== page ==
In a recent Star Tribune Opinion Exchange Article (“Hours May Vary, 2/29/06), Minneapolis Public Library Director Kit Hadley and DaVinci Institute Futurist Thomas Frey discussed the future of libraries. Part of their discussion was of particular interest to me.
When Hadley suggested that libraries needed to deliver information learning services both in the library and remotely, Frey reminded us that “libraries are a place, and that is an important resource”. He went on to say:
“With a growing number of business executives working from a home office, they are looking for “another place” to stimulate their thinking, alter patterns, meet people, and congregate. While libraries can build electronic tentacles into our homes, there is great value in being a “place” – a place to go, different spaces for different moods, points to ponder, human sounding boards, room for introspection as well as extrospection.”
Getting beyond Frey’s rather unpleasant image of tentacles reaching into my home, I really appreciated his characterization of a library as a place. In fact, he was really describing libraries as “Third Places” as described by Ray Oldenburg in his book “The Great Good Place”. In this book, Oldenburg outlines why these public gathering places are so important for building community . He argues that bars, churches, coffee shops, hardware stores, libraries and post offices, as well as other “third places” (in contrast to the first and second places of home and work), are essential for community and democracy.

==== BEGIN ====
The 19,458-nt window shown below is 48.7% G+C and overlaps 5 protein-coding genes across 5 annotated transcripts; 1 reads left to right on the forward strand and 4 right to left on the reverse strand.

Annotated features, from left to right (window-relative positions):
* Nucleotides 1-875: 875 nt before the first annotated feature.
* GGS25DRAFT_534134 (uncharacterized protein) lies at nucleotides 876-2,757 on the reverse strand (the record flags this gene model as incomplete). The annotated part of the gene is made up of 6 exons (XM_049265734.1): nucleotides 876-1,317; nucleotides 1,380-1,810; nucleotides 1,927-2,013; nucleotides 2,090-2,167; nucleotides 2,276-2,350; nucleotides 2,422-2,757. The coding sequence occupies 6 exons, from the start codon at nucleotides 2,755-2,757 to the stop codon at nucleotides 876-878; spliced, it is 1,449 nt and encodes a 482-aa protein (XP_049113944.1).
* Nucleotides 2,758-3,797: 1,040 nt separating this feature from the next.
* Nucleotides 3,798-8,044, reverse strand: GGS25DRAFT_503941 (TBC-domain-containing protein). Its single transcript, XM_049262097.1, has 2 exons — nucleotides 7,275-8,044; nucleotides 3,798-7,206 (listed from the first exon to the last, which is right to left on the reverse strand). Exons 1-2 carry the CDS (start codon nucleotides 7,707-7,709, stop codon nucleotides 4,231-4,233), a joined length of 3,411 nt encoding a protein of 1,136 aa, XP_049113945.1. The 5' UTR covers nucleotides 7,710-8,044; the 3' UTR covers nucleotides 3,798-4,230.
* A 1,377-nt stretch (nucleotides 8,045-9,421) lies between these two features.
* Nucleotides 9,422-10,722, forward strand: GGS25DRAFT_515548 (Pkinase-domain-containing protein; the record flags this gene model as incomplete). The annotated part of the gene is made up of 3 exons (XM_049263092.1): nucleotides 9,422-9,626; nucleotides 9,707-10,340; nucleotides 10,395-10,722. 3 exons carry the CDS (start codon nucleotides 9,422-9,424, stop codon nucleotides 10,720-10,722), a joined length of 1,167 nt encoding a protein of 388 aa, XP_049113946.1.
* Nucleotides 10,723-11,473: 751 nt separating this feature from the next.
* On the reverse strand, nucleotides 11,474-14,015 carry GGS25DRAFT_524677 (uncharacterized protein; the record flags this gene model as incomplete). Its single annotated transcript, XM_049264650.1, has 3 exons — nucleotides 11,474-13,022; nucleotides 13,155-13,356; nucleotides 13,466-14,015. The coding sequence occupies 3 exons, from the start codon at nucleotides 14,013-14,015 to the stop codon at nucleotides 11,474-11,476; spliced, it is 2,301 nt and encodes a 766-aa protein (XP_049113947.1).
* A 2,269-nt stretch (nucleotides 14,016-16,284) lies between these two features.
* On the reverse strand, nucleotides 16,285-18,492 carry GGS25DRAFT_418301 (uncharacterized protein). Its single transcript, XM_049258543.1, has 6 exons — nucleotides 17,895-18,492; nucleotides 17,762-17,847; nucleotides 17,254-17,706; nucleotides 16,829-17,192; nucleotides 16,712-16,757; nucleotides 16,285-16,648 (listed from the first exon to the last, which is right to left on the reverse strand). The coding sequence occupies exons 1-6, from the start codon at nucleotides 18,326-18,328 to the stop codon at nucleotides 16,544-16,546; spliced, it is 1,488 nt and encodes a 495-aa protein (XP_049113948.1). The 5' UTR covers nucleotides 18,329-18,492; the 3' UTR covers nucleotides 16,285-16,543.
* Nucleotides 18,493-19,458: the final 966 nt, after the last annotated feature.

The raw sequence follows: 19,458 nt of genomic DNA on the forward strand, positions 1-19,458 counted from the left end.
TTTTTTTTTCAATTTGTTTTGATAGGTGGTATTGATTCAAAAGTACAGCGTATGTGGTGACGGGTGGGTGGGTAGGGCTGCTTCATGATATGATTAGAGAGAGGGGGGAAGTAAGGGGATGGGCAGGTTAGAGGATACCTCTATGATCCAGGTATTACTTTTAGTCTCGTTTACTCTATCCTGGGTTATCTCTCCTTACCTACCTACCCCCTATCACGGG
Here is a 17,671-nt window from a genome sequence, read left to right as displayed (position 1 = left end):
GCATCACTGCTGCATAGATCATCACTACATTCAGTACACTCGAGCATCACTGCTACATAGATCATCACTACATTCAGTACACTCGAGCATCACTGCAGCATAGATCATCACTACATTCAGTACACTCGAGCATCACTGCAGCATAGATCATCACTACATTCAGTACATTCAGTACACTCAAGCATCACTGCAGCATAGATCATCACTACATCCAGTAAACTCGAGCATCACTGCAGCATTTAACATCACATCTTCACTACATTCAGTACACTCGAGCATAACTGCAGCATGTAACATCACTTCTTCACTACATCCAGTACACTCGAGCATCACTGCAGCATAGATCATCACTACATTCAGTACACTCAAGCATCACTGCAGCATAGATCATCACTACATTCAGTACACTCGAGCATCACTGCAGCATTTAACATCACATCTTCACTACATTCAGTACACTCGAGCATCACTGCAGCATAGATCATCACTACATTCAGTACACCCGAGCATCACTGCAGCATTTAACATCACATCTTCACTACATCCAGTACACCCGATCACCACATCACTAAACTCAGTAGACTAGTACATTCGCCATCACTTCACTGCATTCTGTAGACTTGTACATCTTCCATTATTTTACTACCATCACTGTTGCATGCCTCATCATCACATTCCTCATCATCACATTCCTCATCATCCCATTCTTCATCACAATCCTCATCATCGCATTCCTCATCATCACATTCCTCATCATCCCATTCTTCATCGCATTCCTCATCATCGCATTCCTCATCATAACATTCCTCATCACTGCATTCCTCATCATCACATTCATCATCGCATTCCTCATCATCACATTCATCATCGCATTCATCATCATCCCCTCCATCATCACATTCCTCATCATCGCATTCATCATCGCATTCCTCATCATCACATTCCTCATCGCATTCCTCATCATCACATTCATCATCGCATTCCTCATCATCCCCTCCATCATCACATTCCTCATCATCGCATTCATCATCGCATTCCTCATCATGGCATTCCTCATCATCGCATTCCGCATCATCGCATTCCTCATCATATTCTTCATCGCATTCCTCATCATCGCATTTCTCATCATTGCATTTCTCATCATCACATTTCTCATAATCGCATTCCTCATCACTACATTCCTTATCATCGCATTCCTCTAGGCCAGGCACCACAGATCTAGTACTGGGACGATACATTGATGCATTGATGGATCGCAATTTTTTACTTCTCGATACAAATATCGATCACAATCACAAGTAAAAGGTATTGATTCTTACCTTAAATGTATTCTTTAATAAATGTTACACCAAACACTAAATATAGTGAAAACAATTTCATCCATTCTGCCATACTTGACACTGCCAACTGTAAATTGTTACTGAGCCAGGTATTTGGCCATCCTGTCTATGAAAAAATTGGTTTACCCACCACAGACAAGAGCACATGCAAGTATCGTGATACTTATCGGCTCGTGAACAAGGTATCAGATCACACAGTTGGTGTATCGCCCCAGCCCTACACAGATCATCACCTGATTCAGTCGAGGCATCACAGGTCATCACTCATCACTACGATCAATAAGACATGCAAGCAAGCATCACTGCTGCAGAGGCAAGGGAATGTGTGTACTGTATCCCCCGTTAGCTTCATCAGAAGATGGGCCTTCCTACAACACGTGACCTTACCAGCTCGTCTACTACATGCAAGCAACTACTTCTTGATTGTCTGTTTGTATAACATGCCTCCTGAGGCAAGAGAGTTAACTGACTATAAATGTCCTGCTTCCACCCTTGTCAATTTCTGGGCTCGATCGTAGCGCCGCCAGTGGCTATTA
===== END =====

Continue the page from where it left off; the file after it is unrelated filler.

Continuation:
In his comments, Frey touches upon another subject that is near and dear to my heart: economic development. When discussing the people working from home offices, he is describing the creative class that will, hopefully, build our next economy. It is precisely to attract and nurture this creative class that the NDDC has been working so long and so hard, first on the Historic Middle School and more recently on the Building for Creative Professionals, to build additional innovative workspace in downtown.
Downtown Northfield is a powerful stimulant to economic development. Dozens, if not hundreds, of businesses have started in our downtown. The inspiring spaces, with high ceilings, large windows and historic structures, the variety of third places, such as coffeehouses, restaurants, and bars, and the sources of critical supplies, like hardware, clothing, food and gifts, work together to make downtown an attractive place to start a business.
The public library is an important part of the attractiveness of downtown. The library serves as a source for information learning services, as a beloved community gathering place and, according to Frey, as place where creative professionals can experience intellectual breakthroughs.
The library is not only an important conceptual element to downtown, it is an important physical element. The library building, organized in 1898 and constructed in 1910, in many ways represents Northfield’s arrival as a civilized and successful community.
It is no secret that the NDDC believes that the Northfield Public Library should continue to thrive in its present location, the very heart of our community. Please support our efforts to achieve this goal.